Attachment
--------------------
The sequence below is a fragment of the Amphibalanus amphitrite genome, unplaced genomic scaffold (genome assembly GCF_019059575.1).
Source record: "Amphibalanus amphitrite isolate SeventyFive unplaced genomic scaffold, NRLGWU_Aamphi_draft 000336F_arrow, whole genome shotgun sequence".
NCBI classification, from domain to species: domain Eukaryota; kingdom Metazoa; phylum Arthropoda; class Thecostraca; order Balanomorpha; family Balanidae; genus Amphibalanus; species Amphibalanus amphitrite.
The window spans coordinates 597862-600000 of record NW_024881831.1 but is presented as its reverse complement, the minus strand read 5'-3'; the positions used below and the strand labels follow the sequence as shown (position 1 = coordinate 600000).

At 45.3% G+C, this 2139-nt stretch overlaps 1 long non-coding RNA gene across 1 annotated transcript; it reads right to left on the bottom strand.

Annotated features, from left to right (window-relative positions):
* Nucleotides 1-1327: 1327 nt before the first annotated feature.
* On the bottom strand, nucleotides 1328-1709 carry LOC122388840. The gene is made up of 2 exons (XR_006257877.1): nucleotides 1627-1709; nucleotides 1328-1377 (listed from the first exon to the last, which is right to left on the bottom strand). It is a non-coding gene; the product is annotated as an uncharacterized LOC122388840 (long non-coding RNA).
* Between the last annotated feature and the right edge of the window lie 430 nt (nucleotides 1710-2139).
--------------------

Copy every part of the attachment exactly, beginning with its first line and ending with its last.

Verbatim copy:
The sequence below is a fragment of the Amphibalanus amphitrite genome, unplaced genomic scaffold (genome assembly GCF_019059575.1).
Source record: "Amphibalanus amphitrite isolate SeventyFive unplaced genomic scaffold, NRLGWU_Aamphi_draft 000336F_arrow, whole genome shotgun sequence".
NCBI classification, from domain to species: domain Eukaryota; kingdom Metazoa; phylum Arthropoda; class Thecostraca; order Balanomorpha; family Balanidae; genus Amphibalanus; species Amphibalanus amphitrite.
The window spans coordinates 597862-600000 of record NW_024881831.1 but is presented as its reverse complement, the minus strand read 5'-3'; the positions used below and the strand labels follow the sequence as shown (position 1 = coordinate 600000).

At 45.3% G+C, this 2139-nt stretch overlaps 1 long non-coding RNA gene across 1 annotated transcript; it reads right to left on the bottom strand.

Annotated features, from left to right (window-relative positions):
* Nucleotides 1-1327: 1327 nt before the first annotated feature.
* On the bottom strand, nucleotides 1328-1709 carry LOC122388840. The gene is made up of 2 exons (XR_006257877.1): nucleotides 1627-1709; nucleotides 1328-1377 (listed from the first exon to the last, which is right to left on the bottom strand). It is a non-coding gene; the product is annotated as an uncharacterized LOC122388840 (long non-coding RNA).
* Between the last annotated feature and the right edge of the window lie 430 nt (nucleotides 1710-2139).